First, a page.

When we planned our visit in Dallas, we planned indoor activities fearing the Texas sun. (It was a wise choice. While driving a day before we learned that there was an Ozone Watch). The Dallas World Aquarium and Zoological Gardens was more than an aquarium. It had various fish and sea mammals as well as, many species you would find at a rainforest. The main theme was based on a river. The Aquatic level had the see through part of the river. We learned that it was one of the largest freshwater exhibits in the world and one of its inhabitants was the endangered Antillean Manatee. When a diver was feeding at 12:30, one of the Manatees was there to play with him. With its big body (may be a 1000 pounds) the Manatee followed the diver around even when he went into a hole to get some more food. Being one of us (a mammal that is) they seemed intelligent and social. During the feeding we were given a little lecture on the habitats of the river: Arapaima, Arrau turtles, various catfish.
The next section had aquariums representing various parts of the world: Japan, Indonesia, Sri Lanka, Fiji, Palau, Southern Australia, Solomon Islands, etc. Next to the Aquarium there was a touch-screen computer if you wanted to learn about the inhabitants of that tank. At 12:00 we attended the feeding of the South African Penguins at Cape of Good Hope. The Black-footed penguins were tiny and liked it hot. The temperature of Dallas was ideal for them.
We were very disappointed on the size of the Aquarium until we discovered that stairs from the River exhibit led to other levels. The Understory level and canopy level had many different exotic animals and plants. At the Understory level you could see the top of the River exhibit and there was a small Monkey Island in the middle. Pale-faced Sakis, Emperor Tamarins, Black-necked Swans and others lived around this island. A walkway took us through various exhibits of eel. frogs, crocodiles, bats, and snakes. The walkway made circles and took us to the Canopy level where we say Red Howler monkeys, otters, and various birds. My favorite was the toucans. I had previously seen in nature howler monkeys in Costa Rica, but although we tried very hard we weren't able to see any toucans. Of course seeing the exotic animals in a zoo or aquarium is not the same as seeing in nature but it is the second best thing.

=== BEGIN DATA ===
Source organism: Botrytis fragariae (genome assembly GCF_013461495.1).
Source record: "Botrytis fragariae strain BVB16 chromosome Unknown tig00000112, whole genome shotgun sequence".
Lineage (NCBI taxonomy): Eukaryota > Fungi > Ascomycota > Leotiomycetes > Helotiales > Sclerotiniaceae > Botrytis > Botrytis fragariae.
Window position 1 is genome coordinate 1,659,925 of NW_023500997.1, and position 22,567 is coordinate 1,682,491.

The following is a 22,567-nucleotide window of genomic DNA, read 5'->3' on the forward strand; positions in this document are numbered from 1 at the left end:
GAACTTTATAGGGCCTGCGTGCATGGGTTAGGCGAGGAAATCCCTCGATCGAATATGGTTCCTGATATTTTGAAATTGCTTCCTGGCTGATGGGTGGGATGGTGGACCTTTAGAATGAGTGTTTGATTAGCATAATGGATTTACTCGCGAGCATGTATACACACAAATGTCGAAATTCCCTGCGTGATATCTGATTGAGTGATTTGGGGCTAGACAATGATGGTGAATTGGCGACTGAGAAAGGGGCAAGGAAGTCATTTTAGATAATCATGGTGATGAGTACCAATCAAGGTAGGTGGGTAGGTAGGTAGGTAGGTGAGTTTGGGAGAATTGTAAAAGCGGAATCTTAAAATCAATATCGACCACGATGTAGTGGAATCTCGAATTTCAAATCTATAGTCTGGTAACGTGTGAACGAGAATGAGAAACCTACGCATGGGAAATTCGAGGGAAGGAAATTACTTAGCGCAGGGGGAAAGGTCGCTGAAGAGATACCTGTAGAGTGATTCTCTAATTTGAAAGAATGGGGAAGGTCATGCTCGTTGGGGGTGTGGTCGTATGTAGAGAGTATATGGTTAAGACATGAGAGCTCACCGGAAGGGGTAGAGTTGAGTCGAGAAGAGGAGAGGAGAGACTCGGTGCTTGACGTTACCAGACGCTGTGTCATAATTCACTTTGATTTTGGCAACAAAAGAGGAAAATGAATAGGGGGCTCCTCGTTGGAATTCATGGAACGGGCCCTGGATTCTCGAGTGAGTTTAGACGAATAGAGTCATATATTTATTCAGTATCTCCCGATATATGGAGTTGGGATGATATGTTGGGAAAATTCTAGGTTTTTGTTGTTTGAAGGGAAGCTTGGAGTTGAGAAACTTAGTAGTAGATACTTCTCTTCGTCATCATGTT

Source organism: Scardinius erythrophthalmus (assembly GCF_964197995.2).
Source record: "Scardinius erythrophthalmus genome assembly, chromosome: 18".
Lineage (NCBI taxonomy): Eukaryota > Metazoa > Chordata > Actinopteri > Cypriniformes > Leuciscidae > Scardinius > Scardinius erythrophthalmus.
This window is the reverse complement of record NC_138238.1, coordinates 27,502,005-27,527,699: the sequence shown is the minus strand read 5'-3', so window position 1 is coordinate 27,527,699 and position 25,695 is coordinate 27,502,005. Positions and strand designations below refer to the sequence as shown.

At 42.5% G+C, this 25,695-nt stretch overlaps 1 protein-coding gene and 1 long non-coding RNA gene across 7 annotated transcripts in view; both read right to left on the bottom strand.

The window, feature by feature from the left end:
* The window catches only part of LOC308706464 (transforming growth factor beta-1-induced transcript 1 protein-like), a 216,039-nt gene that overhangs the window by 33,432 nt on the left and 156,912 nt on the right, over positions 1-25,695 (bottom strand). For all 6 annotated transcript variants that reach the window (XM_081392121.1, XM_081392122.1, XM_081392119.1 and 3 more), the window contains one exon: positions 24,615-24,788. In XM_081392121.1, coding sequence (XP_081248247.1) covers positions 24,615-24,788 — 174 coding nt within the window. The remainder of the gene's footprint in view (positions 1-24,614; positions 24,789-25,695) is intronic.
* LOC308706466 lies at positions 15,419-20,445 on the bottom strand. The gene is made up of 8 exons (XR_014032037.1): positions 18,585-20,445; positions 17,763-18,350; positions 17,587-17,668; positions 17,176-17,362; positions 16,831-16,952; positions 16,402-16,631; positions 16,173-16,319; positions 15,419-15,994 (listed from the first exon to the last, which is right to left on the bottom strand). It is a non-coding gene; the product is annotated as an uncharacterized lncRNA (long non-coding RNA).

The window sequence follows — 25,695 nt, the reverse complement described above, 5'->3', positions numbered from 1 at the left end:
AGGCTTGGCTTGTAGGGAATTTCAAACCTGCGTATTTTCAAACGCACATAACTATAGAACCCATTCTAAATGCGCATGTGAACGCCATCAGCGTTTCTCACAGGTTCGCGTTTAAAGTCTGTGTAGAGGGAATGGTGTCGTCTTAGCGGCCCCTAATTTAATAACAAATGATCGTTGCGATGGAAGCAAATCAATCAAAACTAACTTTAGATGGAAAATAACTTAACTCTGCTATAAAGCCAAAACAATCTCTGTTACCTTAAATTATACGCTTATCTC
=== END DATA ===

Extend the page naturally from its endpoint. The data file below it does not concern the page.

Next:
It is a nice place to bring your kids, they will love it and you can make a half-day visit. The Dallas World Aquarium and Zoological Gardens also has two places to eat: The Jungle Cafe at the Canopy level and eighteen-O-one restaurant at the Aquatic level.